20th Society for Animation Studies Conference at the Art Institute at Bournemouth, July 18-20, 2008

Animation Unlimited 2008 logoAnimation Unlimited 2008 is the name of this year’s Society for Animation Studies conference at the Art Institute at Bournemouth, which is in the English seaside resort town. The Society is very close to my heart, having founded the international membership organization in 1987 and served as its first president. SAS, I am happy to say, has survived very nicely without me, with my main duties these days is acting as Editor of its Animation Bibliography project.

This year’s conference kicks off with a keynote address by Esther Leslie, author of Hollywood Flatlands: Animation, Critical Theory, and the Avant-Garde, who will be speaking on “‘The Flux and Flurry of Animated Worlds — On Stillness and Hypermovement.” However, the core of the event will be papers presented by a wide variety of international scholars and filmmakers on various aspects of animation history and theory. For instance, the opening set of panels are devoted to The Simpsons and Japanese animation. Later that day, I will be talking about “The Movie Brat Generation and the Animation Renaissance,” while my co-panelists will be discussing “The Fleischer Advertising Cartoons” (Mark Langer), Shamus Culhane’s Woody Woodpecker cartoons (Tom Klein), and “Floyd Norman’s Story” (Musa Brooker).

Bob Godfrey Animation ArtOther panels will be devoted to the “Animated Documentary”  and “Interdisciplinary Currents in Animation Studies,” in addition to those on more traditional topics, including animation theory, digital animation and teaching animation. In addition, there are two other keynote addresses and the Art Institute’s Gallery will be hosting a “Bob Godfrey Retrospective Exhibition” from July 14-August 22. This exhibit of original animation art, by that icon of British animation, is being curated by Suzanne Buchan and draws upon the Godfrey Collection at the University of the Arts’ Animation Research Centre, at Farnham.

All in all, it is something I very much look forward to attending, especially after I had to cancel my trip to last year’s conference,  held Portland State University, in Portland, Oregon,  in conjunction with the first Platform International Animation Festival.

Blue Sky Tax Credits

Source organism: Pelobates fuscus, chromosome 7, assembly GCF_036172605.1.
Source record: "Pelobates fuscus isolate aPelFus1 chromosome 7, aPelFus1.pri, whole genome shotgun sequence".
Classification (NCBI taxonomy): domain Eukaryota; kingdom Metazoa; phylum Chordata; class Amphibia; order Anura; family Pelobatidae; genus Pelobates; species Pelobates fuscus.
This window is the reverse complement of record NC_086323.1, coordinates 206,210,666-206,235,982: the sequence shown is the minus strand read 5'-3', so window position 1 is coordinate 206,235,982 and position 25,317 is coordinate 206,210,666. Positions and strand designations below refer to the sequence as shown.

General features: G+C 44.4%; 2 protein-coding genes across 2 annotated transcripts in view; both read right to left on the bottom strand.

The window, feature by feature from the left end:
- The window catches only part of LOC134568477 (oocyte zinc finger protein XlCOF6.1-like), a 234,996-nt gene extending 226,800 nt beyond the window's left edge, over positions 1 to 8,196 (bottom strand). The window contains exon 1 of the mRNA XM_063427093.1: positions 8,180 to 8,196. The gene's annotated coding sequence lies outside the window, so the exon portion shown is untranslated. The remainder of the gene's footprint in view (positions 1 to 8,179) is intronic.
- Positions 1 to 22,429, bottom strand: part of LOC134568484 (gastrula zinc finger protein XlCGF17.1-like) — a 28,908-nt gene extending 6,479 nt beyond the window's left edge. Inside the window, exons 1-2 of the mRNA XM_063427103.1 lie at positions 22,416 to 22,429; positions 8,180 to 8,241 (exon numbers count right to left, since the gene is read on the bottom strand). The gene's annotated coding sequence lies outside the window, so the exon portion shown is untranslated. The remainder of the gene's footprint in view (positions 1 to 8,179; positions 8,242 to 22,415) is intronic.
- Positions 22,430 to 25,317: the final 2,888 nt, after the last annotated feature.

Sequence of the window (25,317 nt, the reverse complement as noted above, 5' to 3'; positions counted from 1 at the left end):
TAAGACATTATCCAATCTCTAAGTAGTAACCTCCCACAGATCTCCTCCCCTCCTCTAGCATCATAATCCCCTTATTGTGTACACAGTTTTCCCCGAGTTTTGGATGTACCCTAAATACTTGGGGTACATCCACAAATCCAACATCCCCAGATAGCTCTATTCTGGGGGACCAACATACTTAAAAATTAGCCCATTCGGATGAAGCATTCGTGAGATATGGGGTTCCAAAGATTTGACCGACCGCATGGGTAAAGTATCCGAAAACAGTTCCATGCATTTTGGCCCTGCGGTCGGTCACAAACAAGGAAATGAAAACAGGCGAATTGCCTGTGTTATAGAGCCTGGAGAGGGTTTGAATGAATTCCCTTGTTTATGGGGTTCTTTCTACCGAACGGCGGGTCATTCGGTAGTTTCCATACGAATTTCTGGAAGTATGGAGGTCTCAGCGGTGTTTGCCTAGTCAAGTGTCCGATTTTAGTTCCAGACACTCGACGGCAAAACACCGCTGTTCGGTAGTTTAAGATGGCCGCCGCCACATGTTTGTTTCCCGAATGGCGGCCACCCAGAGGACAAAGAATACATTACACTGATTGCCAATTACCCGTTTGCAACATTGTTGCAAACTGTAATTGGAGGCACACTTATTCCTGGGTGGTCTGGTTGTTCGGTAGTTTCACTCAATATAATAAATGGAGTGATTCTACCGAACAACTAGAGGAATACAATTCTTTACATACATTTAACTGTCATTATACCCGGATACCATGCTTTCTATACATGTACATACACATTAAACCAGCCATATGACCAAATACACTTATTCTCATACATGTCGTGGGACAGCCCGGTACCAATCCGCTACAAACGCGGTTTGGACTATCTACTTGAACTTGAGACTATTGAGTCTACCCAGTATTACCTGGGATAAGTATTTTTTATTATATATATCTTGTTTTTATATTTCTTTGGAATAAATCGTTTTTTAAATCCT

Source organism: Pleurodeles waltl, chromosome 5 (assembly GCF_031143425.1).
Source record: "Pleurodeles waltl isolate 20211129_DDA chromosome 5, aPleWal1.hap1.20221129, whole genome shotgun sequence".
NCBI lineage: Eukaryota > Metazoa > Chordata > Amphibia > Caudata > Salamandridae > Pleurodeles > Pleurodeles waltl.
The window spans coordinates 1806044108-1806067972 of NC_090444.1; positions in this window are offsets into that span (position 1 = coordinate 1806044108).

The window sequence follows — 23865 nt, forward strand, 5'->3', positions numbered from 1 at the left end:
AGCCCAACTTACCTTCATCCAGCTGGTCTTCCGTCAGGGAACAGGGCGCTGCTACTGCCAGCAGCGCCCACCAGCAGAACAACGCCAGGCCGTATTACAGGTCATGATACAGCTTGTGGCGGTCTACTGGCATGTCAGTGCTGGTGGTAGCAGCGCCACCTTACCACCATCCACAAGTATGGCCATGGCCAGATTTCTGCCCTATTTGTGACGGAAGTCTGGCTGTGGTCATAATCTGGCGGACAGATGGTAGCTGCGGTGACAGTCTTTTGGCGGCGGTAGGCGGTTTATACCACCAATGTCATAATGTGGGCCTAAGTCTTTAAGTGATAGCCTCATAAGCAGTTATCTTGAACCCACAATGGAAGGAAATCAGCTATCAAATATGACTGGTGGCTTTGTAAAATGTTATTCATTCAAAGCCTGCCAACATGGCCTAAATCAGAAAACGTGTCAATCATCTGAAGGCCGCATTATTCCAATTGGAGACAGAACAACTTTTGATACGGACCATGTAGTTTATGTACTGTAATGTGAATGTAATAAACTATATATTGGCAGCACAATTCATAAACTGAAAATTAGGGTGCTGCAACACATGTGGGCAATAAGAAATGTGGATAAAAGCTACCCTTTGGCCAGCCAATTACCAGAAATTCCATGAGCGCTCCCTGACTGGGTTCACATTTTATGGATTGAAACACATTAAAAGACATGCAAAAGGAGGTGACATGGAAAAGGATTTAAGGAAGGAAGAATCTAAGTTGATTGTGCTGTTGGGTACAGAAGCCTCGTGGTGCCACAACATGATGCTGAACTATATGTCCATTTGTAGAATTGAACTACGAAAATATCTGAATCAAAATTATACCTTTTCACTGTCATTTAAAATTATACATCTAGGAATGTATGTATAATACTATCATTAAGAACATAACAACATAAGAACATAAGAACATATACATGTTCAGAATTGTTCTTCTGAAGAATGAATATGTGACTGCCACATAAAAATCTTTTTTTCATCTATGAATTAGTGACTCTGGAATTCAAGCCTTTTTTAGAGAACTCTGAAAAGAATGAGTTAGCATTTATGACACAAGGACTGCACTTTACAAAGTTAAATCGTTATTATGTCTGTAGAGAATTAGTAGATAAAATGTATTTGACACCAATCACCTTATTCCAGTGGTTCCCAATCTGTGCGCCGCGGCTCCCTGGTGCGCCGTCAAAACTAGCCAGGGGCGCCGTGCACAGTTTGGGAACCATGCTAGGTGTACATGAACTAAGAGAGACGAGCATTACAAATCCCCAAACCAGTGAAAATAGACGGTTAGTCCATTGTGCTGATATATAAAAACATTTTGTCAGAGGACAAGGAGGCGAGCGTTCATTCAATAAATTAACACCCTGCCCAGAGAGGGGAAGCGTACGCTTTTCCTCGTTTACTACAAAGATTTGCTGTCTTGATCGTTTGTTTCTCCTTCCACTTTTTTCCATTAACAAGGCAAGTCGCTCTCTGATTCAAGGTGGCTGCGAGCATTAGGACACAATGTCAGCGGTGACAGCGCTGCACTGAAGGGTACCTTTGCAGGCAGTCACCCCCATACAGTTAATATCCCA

Horton Hears a Who!In January, I commented on Blue Sky Studios’ announced move from one New York suburb to another, i.e., from White Plains, New York, to Greenwich, Connecticut. The main reason for the move was because of Connecticut’s lucrative tax credit program. It seemed to give Connecticut a successful animation house, proved again by the subsequent release of Horton Hears a Who! However, in the Please sir, can I have some more department, Blue Sky doesn’t seem satisfied with the original deal and, according to Connecticut newspapers, is trying to squeeze even more out of the state.

Such negotiations are probably not unusual, except that they do involve an animation studio, which is yet another indication on how far the industry has come over the past few decades. And to prove the point, the Muscatine (Iowa) Journal reports (here and here) that,

A family-owned animation company servicing the entertainment industry has moved to Winfield from Los Angeles after Iowa legislators created new tax incentives for film companies locating in the state.

The Iowa Film, Television and Video Project Promotion Program was passed in 2007 to provide tax incentives to attract the film industry, job diversity, and talent to the state. The Iowa Film Office of the Iowa Department of Economic Development operates the program.

“It created fertile ground for companies to relocate to Iowa,” said Stephen M. Jennings, founder and co-president of Grasshorse Technologies Inc. “It was the deciding factor in our transition to Iowa.”

Grasshorse, a digital animation and special effects subcontractor, is obviously not in the same league as Blue Sky, but the story was nevertheless picked up by Fortune Small Business (here and here), which noted that,

In recent years the economic corridor that stretches from Iowa City to Cedar Rapids has emerged as a powerful locus of economic growth, not only in film but also in computer simulation, bioengineering, and renewable energy. … The falling dollar helps Iowa companies compete globally, as do generous local incentives such as a state tax exemption on profits from overseas sales.